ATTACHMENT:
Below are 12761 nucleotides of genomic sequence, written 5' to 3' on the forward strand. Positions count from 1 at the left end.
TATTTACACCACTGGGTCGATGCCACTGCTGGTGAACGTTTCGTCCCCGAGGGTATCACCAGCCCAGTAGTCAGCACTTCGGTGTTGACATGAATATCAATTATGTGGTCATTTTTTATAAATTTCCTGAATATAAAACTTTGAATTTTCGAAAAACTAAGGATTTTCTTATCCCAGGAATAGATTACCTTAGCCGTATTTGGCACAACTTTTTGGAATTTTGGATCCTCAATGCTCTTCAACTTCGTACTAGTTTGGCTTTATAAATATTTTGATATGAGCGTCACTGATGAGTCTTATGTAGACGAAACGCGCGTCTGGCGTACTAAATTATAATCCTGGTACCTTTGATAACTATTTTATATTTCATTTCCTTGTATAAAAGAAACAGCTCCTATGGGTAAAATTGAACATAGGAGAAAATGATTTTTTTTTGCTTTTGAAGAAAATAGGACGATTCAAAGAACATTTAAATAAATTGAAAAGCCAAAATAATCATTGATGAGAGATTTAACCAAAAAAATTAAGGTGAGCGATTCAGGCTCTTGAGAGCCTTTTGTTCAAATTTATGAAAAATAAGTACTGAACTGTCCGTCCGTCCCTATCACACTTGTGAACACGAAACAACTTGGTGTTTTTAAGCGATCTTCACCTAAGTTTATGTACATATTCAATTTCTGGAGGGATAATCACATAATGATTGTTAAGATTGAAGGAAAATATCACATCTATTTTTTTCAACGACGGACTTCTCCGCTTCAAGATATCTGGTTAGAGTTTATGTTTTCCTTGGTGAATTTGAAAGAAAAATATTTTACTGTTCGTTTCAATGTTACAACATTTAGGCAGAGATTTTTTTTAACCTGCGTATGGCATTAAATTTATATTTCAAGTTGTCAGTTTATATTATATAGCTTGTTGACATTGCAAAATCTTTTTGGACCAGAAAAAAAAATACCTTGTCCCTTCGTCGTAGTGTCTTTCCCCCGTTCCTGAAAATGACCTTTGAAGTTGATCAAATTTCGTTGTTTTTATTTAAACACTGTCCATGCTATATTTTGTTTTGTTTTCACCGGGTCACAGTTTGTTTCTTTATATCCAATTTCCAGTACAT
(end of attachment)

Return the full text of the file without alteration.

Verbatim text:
Below are 12761 nucleotides of genomic sequence, written 5' to 3' on the forward strand. Positions count from 1 at the left end.
TATTTACACCACTGGGTCGATGCCACTGCTGGTGAACGTTTCGTCCCCGAGGGTATCACCAGCCCAGTAGTCAGCACTTCGGTGTTGACATGAATATCAATTATGTGGTCATTTTTTATAAATTTCCTGAATATAAAACTTTGAATTTTCGAAAAACTAAGGATTTTCTTATCCCAGGAATAGATTACCTTAGCCGTATTTGGCACAACTTTTTGGAATTTTGGATCCTCAATGCTCTTCAACTTCGTACTAGTTTGGCTTTATAAATATTTTGATATGAGCGTCACTGATGAGTCTTATGTAGACGAAACGCGCGTCTGGCGTACTAAATTATAATCCTGGTACCTTTGATAACTATTTTATATTTCATTTCCTTGTATAAAAGAAACAGCTCCTATGGGTAAAATTGAACATAGGAGAAAATGATTTTTTTTTGCTTTTGAAGAAAATAGGACGATTCAAAGAACATTTAAATAAATTGAAAAGCCAAAATAATCATTGATGAGAGATTTAACCAAAAAAATTAAGGTGAGCGATTCAGGCTCTTGAGAGCCTTTTGTTCAAATTTATGAAAAATAAGTACTGAACTGTCCGTCCGTCCCTATCACACTTGTGAACACGAAACAACTTGGTGTTTTTAAGCGATCTTCACCTAAGTTTATGTACATATTCAATTTCTGGAGGGATAATCACATAATGATTGTTAAGATTGAAGGAAAATATCACATCTATTTTTTTCAACGACGGACTTCTCCGCTTCAAGATATCTGGTTAGAGTTTATGTTTTCCTTGGTGAATTTGAAAGAAAAATATTTTACTGTTCGTTTCAATGTTACAACATTTAGGCAGAGATTTTTTTTAACCTGCGTATGGCATTAAATTTATATTTCAAGTTGTCAGTTTATATTATATAGCTTGTTGACATTGCAAAATCTTTTTGGACCAGAAAAAAAAATACCTTGTCCCTTCGTCGTAGTGTCTTTCCCCCGTTCCTGAAAATGACCTTTGAAGTTGATCAAATTTCGTTGTTTTTATTTAAACACTGTCCATGCTATATTTTGTTTTGTTTTCACCGGGTCACAGTTTGTTTCTTTATATCCAATTTCCAGTACAT